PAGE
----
OTTAWA — Thomas Mulcair believes he has the support of the NDP’s 43 other MPs in his bid to stay on as leader of the party.
Wrapping up a caucus retreat in Montebello, Que. Wednesday, Mulcair was asked if he had the support of 100 per cent of his caucus to stay on as party leader.
“Yes, I am convinced and very honoured by the support that I have in caucus,” Mulcair said, flanked by 14 of his fellow New Democrats at the Fairmont Le Chateau Montebello. “But that’s the type of confidence you have to continue to gain, day after day, but not only in caucus, within the party instances, and frankly in the ridings across the country.”
New Democrat MPs don’t select the party leader, but their influence will obviously a role as delegates prepare for a leadership review at the party’s convention in Edmonton this April.
Mulcair said the main message he heard from MPs at the retreat is a need to focus on what the NDP represents. Among other things, Mulcair says, that’s fighting inequality — a theme expected to be front and centre for New Democrats when the House of Commons returns on Monday.
Charlie Angus, the NDP’s caucus chair, said the retreat was an opportunity to lay out the roadmap for where the party wants to go after devastating results in October’s federal election.
“It wasn’t so much about looking back, but saying ‘OK, we got our asses handed to us last October, is there a way forward or what is the way forward’ . . . and is it something that’s going to get the buy-in from caucus,” Angus said.
“Tom was really good in that caucus meeting. He sat, he listened, he heard . . . . This wasn’t negative to Tom, the commentary. It was let’s be frank, what happened, and where do we go?”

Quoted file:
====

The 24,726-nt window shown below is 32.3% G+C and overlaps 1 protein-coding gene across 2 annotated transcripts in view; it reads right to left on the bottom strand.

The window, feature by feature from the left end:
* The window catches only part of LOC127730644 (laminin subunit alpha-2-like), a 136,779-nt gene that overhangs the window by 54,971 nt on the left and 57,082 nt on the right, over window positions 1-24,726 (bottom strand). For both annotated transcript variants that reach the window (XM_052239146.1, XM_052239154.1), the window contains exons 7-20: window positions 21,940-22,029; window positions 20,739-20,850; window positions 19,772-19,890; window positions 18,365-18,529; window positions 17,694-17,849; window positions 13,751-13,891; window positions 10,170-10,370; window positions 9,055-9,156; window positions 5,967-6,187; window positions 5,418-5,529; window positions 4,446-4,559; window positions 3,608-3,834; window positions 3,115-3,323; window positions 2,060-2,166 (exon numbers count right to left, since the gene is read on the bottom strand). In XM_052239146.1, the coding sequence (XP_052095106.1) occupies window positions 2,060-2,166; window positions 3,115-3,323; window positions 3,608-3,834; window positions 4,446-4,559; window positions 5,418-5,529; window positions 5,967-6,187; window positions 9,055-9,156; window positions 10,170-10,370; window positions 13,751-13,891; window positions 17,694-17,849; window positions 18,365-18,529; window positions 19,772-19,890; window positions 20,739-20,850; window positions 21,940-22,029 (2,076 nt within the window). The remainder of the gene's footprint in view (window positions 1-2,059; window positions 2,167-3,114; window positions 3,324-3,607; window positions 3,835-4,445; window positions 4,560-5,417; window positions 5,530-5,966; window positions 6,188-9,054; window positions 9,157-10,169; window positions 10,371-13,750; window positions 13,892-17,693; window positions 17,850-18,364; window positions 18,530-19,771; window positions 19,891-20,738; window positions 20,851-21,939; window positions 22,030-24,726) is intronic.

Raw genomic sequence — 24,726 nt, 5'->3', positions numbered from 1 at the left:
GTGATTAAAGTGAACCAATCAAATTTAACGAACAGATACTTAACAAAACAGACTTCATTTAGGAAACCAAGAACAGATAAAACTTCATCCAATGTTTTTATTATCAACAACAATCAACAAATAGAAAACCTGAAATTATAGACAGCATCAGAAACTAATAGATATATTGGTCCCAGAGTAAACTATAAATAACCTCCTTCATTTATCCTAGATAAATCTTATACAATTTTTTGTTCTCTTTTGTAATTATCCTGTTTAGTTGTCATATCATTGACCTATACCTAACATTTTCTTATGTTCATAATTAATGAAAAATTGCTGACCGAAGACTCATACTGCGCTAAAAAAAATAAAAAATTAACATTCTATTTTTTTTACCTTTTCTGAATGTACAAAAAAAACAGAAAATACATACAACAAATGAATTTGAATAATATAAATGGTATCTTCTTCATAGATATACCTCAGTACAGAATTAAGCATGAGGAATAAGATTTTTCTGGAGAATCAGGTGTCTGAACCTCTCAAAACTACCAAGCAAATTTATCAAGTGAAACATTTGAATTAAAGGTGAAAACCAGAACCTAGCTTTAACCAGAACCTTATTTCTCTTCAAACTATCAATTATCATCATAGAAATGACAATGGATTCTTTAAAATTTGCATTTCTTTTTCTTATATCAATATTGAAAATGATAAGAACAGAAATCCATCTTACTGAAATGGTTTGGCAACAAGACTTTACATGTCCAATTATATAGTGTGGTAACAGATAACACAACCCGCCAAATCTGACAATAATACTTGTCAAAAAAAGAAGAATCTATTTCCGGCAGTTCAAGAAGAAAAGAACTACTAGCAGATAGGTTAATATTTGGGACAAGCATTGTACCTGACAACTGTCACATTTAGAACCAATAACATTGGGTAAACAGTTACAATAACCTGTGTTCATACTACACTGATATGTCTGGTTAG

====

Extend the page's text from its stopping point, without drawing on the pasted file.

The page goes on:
While Angus said it was personally difficult to experience the absence of MPs who were defeated — well-liked MPs like Megan Leslie, Jack Harris, Andrew Cash — he was encouraged by the energy of the 16 rookie MPs attending their first strategy session.
That’s a position that Ruth Ellen Brosseau is familiar with. Once the butt of jokes for her absentee 2011 election campaign, Brosseau is now vice-chair of caucus.
“My story was kind of different,” Brosseau admits.
“(But) this time around I was able to augment the number of votes and support in my riding . . . . So I’m kinda sharing some best pointers, what to do, what not to do, where to concentrate.”
Heading into the Commons, the New Democrats are pledging to make the issue of inequality —income and otherwise — front and centre. Mulcair suggested Prime Minister Justin Trudeau missed an opportunity in Davos on Tuesday, where he’s attending the World Economic Forum, to reverse the former Conservative government’s decision to raise the retirement age to 67 from 65.
That parliamentary work will go on as former MP Paul Dewar and party president Rebecca Blaikie prepare to release a report into the 2015 campaign and what went wrong. That report is expected to be released in the middle of March, just before the party’s membership head to their convention in Edmonton.